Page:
18 Reasons You May Be Sabotaging Your Weight Loss and Exercise Efforts – Part 3

by A Diet Community

Today we’re going to look at three more potential obstacles to achieving your weight loss goals:

  • Focusing on a program vs. making lifestyle changeschange
  • The challenge of old habits
  • Fear of change

(Get your journal ready…!)

(Part 1  –  Part 2  – Part 3  –  Part 4  –  Part 5  –  Part 6)

 

Reason #7 – You Focus on a Weight Loss “Program”

One of the most common ways to sabotage your weight loss efforts is to focus on a weight loss program rather than a lifestyle change.

In many ways, this goes hand in hand with being in denial.

You’ve probably heard the saying many times:  if you keep doing what you’ve always done and expect different results, then you’re insane.

“Insane” might be a bit strong, but you get the idea – it’s at least irrational thinking.

You most likely will lose some weight – maybe even a lot of weight – by following a strict diet.

However, if you go right back to your old habits once the weight is gone, what do you think is going to happen?

You’re fooling yourself if you think you’ll keep the weight off.  Rather, you’re doomed to gaining it all back – and possibly even more.

If you don’t make some permanent and positive lifestyle changes, you’re setting yourself up for defeat right out of the gait.

The question you need to ask yourself is, why?  (The answer to that question can likely be found somewhere in this article series.)

 

Reason #8 – You Succumb to Old Habits

As humans, we’re creatures of habits.

We don’t like change, and we don’t like getting out of our comfort zone.

This may be another reason why you keep sabotaging your dieting efforts – old habits keep getting the best of you.  You start out with the best of intentions, but before you know it you’re grabbing that habitual mid-morning donut or dumping the cream and sugar into your coffee.

Since habits are done on auto-pilot it’s very easy to engage in one without even thinking about it.

To make things worse, once you take that bite (or a few), it’s especially hard to stop.  You may also feel defeated and decide to forgo dieting for the rest of the day or week (now that you’ve blown it).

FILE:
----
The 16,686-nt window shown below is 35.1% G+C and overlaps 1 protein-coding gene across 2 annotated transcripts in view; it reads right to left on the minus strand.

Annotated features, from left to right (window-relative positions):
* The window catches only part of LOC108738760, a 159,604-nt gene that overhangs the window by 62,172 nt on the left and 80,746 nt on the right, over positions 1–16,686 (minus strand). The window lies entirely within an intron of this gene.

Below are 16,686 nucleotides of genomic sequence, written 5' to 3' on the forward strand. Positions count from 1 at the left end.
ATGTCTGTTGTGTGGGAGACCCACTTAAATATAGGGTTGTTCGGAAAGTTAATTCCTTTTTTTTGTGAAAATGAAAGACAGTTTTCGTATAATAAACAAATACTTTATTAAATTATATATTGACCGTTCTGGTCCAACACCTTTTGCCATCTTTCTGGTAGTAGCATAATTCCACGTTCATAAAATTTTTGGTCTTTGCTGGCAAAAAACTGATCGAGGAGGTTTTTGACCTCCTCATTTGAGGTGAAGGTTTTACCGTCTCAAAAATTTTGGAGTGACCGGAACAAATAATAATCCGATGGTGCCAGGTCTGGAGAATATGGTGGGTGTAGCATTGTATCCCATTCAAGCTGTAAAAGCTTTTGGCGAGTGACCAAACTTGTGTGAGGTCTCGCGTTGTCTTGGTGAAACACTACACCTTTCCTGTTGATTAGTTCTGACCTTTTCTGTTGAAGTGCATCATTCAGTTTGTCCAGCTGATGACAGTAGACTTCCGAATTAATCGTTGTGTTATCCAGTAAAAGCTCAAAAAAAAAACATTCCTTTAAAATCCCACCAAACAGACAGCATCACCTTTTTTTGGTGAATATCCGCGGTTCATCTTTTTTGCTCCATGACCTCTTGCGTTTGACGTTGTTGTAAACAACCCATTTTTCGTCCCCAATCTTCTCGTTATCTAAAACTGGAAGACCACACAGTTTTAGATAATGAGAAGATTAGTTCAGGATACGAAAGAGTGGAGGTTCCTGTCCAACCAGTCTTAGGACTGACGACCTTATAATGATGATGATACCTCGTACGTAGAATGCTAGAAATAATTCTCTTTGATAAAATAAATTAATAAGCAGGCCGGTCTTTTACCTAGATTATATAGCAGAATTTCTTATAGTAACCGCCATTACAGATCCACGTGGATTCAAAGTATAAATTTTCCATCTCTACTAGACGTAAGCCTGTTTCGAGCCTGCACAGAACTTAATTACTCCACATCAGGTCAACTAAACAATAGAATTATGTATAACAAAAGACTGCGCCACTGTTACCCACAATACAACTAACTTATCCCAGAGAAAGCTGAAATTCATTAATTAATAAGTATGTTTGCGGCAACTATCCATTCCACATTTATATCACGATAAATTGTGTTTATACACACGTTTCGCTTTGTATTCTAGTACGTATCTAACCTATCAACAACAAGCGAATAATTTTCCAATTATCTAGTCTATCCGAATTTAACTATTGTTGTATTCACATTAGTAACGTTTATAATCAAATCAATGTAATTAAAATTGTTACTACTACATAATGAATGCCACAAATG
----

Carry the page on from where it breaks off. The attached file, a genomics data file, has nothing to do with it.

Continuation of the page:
Reason #9 – You’re Scared of Change

If you’ve been overweight most of your life, the fear of change can be a major reason for self-sabotage.

Let’s face it; losing weight and transforming your body can be a bit daunting.  On some level, you’re comfortable with the status quo – even if that includes being quite overweight.

Whether you’re 17 pounds overweight or 70, it’s what you know.  You know how to dress, you know how people respond to you or look at you, you know what others expect of you – and what you expect of yourself, and so on.

But if you finally lose the extra weight, things will change – possibly very significantly.

That uncertainty – that unknown outcome – can be quite daunting.

And the worst part is that no one can tell you exactly how it will play out.

The fear of change is one of the greatest reasons for self-sabotage in any area of life – and it may be the very thing that’s been holding you back when it comes to losing weight.  

 

Helpful tips:

  1. Look at your dieting history.  Do you look at dieting as a temporary change until you reach your goal, only to revert back to your old patterns?  Consider positive changes that you can live with for the long run and focus on those.
  2. One of the most important things you can do to overcome a bad habit is to make a conscious note of when and why it occurs.  For example, do you always have something salty to munch on – like popcorn or potato chips – when you watch TV in the evening?  Do you automatically reach for something sweet when you feel angry or sad?  Once you pinpoint the pattern (and the trigger), you can start making changes, such as keeping fresh vegetables in the fridge for a TV snack or going for a walk when negative emotions start to overwhelm you.
  3. Write down any fears you have about losing weight and getting in shape.  These may not come easily, so be patient with yourself.  Next, write down all the positive aspects (e.g. you’ll be more comfortable in your clothes, you’ll have more self-confidence, you’ll be healthier…).  Review the list of benefits several times a day to offset the fears.

(Part 1  –  Part 2  – Part 3  –  Part 4  –  Part 5  –  Part 6)

 


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